320 and Up owes a few details to Bootstrap, as it uses the latter's styles for buttons, forms, and tables. In fact, the raw design resembles an unstyled version of Bootstrap, but there are enough new features here to set 320 apart. For example, 320 includes CSS3 media queries for five basic increments of device screen size, so you can build hints into your design to work with those sizes. The framework also bundles LESS and SASS for programmable control over CSS and Modernizr and Selectivizr for backward compatibility with the dreaded IE6 through IE8. The creator also packed in a responsive typeface test suite and design test page to make the job of checking your work a little easier.
My favorite feature is Font Awesome, a font-based icon set that can scale to any size, originally developed for Bootstrap. Granted, you can add it to most any framework on your own, but having it bundled is a nice bonus.
320 and Up uses Bootstrap for many of its object styles. The difference? 320 has been built for designing mobile-first sites that scale up, instead of desktop sites that scale down.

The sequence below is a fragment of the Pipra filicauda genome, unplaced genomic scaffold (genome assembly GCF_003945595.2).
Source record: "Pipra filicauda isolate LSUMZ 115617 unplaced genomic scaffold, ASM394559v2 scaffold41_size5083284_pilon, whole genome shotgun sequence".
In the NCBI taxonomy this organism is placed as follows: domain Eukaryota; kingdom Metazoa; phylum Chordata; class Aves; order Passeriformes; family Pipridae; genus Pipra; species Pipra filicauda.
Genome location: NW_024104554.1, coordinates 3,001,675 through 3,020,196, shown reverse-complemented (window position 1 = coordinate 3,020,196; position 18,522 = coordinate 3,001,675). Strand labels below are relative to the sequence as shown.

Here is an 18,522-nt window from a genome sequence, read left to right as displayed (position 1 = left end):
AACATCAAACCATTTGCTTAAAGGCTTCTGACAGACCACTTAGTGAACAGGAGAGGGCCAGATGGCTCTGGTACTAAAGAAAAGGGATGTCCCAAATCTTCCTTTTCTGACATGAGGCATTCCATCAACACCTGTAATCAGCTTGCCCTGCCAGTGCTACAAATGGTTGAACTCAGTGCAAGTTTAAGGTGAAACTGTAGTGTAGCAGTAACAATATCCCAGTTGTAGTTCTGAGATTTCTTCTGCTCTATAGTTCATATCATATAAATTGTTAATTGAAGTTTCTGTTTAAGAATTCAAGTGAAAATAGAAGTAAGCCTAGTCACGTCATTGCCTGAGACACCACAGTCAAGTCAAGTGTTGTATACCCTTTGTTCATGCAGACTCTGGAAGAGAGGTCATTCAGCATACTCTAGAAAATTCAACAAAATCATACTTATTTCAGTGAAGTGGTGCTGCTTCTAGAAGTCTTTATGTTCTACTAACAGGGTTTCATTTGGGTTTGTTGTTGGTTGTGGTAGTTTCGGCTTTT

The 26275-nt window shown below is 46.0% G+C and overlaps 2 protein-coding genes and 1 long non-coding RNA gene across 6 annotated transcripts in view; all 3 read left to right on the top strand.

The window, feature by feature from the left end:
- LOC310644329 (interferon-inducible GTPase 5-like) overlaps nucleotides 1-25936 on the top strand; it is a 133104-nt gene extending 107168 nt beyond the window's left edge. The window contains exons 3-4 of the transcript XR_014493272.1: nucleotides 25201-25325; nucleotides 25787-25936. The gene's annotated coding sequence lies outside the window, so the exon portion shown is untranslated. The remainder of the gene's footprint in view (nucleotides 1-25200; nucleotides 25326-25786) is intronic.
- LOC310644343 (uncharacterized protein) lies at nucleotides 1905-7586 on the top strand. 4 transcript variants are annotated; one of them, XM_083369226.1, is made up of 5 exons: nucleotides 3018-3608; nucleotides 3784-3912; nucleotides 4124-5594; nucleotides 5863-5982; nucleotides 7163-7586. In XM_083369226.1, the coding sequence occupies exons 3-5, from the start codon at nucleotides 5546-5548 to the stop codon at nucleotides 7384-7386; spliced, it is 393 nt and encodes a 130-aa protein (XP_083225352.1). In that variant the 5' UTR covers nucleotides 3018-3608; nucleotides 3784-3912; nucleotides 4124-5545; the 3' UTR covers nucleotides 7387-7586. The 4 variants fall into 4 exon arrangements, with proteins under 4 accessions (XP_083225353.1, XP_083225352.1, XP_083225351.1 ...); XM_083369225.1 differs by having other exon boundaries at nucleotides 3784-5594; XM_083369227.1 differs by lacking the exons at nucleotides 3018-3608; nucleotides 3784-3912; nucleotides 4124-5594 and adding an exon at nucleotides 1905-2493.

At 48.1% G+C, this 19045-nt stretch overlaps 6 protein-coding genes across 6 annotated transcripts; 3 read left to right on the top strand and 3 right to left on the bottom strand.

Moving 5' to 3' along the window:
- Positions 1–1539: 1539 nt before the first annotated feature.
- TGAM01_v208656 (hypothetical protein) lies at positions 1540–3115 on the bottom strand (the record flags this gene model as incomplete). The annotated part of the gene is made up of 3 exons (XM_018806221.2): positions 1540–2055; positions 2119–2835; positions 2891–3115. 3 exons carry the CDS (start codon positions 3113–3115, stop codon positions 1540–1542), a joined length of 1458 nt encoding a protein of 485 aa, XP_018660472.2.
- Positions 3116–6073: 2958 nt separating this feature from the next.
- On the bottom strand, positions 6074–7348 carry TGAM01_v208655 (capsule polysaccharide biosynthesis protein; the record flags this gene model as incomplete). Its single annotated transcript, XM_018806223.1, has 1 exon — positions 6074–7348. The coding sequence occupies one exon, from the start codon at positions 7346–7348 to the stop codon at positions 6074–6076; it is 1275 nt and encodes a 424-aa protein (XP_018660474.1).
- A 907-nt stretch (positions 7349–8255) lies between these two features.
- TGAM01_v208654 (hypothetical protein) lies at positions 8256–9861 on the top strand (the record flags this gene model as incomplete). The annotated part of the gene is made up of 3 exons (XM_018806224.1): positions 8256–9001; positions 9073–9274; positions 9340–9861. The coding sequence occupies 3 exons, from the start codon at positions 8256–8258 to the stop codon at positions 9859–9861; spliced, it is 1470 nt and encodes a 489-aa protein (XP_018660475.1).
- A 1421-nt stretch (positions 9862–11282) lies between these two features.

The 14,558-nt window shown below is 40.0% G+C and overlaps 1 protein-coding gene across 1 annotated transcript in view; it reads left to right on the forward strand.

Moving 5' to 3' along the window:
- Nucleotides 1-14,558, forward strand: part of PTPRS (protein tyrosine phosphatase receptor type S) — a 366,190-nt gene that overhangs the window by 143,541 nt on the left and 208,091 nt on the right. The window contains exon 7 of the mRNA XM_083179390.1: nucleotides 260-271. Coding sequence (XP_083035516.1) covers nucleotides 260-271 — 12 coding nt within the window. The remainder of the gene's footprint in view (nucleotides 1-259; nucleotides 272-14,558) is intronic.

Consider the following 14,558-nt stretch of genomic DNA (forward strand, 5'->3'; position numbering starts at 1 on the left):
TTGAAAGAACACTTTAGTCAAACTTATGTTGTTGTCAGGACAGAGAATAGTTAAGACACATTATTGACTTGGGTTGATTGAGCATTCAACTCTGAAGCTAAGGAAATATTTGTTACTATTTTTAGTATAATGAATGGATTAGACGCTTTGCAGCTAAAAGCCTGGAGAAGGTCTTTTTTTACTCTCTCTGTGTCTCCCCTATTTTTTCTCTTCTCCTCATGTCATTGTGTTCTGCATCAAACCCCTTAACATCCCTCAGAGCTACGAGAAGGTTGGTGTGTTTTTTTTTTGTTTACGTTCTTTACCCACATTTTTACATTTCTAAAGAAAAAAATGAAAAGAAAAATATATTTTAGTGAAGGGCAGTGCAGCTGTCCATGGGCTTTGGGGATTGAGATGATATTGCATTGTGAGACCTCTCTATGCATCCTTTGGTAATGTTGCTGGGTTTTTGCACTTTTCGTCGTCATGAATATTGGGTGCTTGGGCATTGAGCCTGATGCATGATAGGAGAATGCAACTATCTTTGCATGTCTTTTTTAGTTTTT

52framework52framework bills itself as "the framework from the future," which in this case means support for HTML5, CSS3, and all the cutting-edge features associated with those things. 52framework is most useful for getting a leg up with advanced HTML5 features, especially the likes of video and local storage, and for having frameworks for handling form inputs. It's less effective for building a design that's both mobile- and desktop-friendly, since other frameworks here have more pieces for those tasks.
Most of the pieces inside 52framework should be familiar: It uses Modernizr and Selectivizr for backward compatibility, sports a grid-layout system, and provides a broad range of CSS3 property controls. What I found most lacking in 52framework was the documentation. Instead of textual documentation, as with Bootstrap and Boilerplate, you'll find a series of YouTube-hosted video demonstrations. They're useful as adjuncts to existing documentation, but not a substitute for it.